A biographical drama about a woman everyone thought they knew, Chilean director Pablo Larraín manages to show that, behind the immaculate Chanel suits, the iconic First Lady was far more intertwined in political history than she was given credit for.
Set in the days immediately following her husband’s assassination, President John F. Kennedy, in 1963, we follow Jacqueline Kennedy as she fights through grief and trauma to regain her faith, console her children and define her husband’s historic legacy.
Although the film doesn’t cover much distance in terms of time it is enough to successfully convey the complex nature of a woman battling her public and private life. Beautifully balancing her different personalities for when she is in front and behind the camera, you learn that behind the icon is woman who has a greater knowledge of the inner workings of politics than she has been credited for.
Recognising that she was present in the beginning of the digital age she valued the importance of image, and was dedicated to ensure that how the President of the United States was portrayed was how the public wanted them to be seen. A belief that she stands by during the life and death of her husband as she aims to create his long standing legacy.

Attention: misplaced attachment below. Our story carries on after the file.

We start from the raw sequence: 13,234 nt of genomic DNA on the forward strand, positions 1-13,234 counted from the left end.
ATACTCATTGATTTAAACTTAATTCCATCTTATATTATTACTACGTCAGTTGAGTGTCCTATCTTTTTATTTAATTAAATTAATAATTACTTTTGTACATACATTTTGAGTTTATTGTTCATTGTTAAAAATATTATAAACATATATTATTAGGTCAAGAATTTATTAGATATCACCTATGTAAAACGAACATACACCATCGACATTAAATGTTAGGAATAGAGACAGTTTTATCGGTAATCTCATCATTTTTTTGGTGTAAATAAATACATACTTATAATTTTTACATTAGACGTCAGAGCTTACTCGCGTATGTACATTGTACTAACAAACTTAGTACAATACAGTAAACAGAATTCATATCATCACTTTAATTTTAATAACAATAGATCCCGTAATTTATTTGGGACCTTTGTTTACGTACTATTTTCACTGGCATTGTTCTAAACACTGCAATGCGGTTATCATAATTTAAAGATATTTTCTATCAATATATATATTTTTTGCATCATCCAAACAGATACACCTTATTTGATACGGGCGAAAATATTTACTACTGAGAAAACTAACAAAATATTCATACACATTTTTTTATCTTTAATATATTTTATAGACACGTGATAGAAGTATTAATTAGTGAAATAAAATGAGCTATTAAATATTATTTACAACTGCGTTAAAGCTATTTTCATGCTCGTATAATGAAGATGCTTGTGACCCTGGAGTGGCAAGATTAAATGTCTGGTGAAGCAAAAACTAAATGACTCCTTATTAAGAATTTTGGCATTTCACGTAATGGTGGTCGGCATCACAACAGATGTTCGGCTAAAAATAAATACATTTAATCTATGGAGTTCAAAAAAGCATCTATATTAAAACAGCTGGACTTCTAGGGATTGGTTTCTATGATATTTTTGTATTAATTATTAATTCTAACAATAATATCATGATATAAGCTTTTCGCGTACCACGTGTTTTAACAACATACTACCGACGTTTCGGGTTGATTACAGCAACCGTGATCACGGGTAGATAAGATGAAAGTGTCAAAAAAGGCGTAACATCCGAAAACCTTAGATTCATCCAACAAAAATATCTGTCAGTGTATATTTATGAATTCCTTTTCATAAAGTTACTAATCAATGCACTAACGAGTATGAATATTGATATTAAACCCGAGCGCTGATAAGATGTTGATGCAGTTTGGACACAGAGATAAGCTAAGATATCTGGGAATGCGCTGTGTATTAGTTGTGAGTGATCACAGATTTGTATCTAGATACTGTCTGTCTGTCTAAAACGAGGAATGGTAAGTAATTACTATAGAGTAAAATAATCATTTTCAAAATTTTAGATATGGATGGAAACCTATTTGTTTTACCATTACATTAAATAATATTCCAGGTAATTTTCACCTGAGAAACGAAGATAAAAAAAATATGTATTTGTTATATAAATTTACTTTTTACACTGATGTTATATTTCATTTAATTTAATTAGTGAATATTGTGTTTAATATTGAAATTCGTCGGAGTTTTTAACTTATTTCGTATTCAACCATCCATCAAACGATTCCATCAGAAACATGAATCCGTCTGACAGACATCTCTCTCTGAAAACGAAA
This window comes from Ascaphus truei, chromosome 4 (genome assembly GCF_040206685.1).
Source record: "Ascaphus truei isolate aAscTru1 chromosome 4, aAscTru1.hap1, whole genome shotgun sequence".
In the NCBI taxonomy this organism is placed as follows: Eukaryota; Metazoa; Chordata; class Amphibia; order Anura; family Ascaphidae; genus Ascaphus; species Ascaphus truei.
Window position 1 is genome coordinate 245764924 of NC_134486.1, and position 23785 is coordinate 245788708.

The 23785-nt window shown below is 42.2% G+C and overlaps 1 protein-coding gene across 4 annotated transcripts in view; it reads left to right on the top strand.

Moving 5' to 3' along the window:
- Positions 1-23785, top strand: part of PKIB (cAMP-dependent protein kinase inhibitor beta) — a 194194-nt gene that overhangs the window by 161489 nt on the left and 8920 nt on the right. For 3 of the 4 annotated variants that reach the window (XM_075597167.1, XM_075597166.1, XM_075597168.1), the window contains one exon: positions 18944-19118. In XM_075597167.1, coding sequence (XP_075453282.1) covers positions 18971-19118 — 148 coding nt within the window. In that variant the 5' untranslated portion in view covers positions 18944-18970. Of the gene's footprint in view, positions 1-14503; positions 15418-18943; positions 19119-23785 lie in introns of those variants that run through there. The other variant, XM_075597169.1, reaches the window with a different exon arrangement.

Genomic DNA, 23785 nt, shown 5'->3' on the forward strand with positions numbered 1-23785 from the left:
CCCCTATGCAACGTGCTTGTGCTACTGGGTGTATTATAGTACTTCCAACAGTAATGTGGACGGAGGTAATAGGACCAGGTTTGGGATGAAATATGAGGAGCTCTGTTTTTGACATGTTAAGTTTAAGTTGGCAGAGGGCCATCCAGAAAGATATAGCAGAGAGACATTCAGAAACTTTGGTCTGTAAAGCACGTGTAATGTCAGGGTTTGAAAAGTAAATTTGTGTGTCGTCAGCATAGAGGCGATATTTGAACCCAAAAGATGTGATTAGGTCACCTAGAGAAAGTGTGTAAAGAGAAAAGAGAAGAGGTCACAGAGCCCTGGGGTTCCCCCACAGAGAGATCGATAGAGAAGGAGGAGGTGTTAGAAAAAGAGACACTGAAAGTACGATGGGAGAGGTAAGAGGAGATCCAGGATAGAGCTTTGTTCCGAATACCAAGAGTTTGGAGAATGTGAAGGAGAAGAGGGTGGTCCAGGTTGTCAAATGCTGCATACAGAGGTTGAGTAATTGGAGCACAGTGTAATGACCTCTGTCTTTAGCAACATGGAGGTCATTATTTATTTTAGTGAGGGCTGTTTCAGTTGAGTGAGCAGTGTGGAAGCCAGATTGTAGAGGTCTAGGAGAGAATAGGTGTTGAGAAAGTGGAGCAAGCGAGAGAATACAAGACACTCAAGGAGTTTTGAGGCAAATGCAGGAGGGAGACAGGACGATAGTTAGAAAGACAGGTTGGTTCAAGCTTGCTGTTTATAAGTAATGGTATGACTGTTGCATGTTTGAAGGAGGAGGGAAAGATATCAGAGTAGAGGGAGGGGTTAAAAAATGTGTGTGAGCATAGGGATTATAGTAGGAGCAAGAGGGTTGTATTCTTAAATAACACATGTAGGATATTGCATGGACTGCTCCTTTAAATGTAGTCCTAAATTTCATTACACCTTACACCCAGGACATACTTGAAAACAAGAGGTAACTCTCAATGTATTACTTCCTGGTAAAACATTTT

“You learn that behind the icon is woman who has a greater knowledge of the inner workings of politics than she has been credited for”
Driven by an immaculate performance by Natalie Portman, arguably the best of her career, she manages to fully immerse herself into the leading First Lady. Larraín’s decision to shoot in near constant close-ups, gave Portman no place to hide, and complemented by a crippling score by Mica Levi, ensuing an intensity and intimacy that is there to reflect the feeling of constantly being watched and on display.
The result, like Jackie’s intent behind her husband’s legacy, is a portrayal of a woman on screen that feels far more real than what we previously knew.
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